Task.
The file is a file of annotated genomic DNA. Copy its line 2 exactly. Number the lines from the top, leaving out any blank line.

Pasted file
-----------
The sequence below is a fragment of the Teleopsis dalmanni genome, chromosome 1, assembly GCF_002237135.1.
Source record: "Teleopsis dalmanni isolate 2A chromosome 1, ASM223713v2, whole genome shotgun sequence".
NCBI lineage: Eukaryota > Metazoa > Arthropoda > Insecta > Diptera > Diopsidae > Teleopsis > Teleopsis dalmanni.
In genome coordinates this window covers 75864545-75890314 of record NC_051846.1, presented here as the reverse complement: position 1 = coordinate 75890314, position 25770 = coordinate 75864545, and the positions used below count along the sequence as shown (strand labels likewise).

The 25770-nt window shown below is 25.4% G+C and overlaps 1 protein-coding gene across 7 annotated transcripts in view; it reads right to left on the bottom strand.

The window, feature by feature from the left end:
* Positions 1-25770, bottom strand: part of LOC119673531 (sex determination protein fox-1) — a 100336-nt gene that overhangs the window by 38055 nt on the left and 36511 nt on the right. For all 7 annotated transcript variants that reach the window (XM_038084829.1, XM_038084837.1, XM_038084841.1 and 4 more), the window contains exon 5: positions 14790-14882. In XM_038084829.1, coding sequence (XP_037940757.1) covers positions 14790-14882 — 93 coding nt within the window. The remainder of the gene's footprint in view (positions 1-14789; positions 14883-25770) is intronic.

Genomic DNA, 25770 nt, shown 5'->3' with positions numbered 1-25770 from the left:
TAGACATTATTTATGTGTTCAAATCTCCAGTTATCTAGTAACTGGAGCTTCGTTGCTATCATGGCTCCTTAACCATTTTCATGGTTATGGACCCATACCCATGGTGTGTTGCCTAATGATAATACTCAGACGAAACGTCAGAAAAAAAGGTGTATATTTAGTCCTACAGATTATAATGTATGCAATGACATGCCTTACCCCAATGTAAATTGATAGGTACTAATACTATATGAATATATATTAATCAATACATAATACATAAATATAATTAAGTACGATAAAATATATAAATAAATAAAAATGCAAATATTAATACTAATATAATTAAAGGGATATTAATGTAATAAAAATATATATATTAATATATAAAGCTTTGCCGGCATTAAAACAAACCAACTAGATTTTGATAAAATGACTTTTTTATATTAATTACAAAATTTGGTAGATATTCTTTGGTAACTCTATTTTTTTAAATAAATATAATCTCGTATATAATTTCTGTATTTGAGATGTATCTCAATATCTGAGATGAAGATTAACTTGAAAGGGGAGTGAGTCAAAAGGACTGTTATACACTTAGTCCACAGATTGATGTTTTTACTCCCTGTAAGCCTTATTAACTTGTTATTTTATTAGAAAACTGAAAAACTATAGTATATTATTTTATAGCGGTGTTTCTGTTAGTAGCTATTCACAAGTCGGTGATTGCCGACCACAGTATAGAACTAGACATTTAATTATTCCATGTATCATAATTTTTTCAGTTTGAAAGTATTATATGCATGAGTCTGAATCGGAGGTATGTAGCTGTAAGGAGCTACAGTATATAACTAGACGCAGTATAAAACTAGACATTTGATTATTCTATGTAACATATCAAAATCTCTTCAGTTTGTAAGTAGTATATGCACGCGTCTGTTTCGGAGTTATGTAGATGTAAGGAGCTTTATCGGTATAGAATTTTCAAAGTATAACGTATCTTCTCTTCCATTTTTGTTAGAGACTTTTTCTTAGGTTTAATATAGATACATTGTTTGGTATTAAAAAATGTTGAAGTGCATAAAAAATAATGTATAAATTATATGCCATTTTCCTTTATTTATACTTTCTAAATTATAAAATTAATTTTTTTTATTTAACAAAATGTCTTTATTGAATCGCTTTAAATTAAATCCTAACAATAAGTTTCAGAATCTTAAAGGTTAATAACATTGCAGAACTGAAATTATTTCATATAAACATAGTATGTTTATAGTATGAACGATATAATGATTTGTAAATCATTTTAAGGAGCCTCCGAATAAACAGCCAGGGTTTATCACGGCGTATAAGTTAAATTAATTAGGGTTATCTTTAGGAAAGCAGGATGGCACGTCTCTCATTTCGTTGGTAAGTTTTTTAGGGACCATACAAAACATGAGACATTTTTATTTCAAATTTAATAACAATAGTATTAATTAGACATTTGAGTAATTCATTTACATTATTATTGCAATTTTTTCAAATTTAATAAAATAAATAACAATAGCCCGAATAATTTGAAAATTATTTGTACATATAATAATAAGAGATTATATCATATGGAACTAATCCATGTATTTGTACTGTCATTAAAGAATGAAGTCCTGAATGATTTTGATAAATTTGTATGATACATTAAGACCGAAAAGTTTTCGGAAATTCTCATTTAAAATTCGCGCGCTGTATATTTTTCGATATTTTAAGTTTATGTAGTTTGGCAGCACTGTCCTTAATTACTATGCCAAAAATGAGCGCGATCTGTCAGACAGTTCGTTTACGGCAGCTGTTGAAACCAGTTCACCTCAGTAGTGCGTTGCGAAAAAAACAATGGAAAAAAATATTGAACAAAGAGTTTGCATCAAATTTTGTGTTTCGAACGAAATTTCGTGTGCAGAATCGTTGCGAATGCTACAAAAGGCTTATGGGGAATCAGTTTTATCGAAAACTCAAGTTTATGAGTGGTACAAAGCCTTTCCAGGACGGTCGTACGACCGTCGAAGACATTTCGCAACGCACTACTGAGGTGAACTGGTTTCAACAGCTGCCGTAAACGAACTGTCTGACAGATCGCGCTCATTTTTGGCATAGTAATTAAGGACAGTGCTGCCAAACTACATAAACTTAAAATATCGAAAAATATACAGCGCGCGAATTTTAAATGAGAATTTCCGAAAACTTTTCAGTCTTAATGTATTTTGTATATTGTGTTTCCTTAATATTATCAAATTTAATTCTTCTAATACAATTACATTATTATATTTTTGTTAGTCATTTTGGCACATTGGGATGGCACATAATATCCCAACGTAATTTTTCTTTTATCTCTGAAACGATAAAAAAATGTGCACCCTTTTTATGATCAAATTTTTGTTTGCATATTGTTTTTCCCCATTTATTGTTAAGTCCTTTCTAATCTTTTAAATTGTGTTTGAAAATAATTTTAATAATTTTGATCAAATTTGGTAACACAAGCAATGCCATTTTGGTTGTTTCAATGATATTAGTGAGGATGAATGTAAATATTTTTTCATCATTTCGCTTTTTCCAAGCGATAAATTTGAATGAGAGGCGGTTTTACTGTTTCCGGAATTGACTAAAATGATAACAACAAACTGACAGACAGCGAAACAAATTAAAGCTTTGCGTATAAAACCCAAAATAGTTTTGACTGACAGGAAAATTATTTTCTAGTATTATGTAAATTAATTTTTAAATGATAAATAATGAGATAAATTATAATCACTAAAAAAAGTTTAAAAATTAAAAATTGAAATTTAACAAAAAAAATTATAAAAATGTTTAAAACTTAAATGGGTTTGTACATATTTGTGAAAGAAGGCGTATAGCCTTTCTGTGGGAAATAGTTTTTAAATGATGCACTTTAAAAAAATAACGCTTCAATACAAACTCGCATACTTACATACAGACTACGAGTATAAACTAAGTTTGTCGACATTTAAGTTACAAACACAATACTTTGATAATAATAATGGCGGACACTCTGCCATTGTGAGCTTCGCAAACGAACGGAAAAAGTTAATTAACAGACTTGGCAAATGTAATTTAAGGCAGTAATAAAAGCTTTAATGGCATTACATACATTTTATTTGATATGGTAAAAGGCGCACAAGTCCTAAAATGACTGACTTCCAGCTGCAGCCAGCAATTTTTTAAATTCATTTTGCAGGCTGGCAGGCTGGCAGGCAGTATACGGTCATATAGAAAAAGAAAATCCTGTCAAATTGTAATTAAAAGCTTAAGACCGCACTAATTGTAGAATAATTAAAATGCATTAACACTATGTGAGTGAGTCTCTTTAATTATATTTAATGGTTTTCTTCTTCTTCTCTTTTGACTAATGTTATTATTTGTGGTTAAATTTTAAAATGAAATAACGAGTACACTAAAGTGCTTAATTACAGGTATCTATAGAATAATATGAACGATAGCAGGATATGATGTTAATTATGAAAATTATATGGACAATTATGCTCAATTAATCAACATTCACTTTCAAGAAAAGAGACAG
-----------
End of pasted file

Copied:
Source record: "Teleopsis dalmanni isolate 2A chromosome 1, ASM223713v2, whole genome shotgun sequence".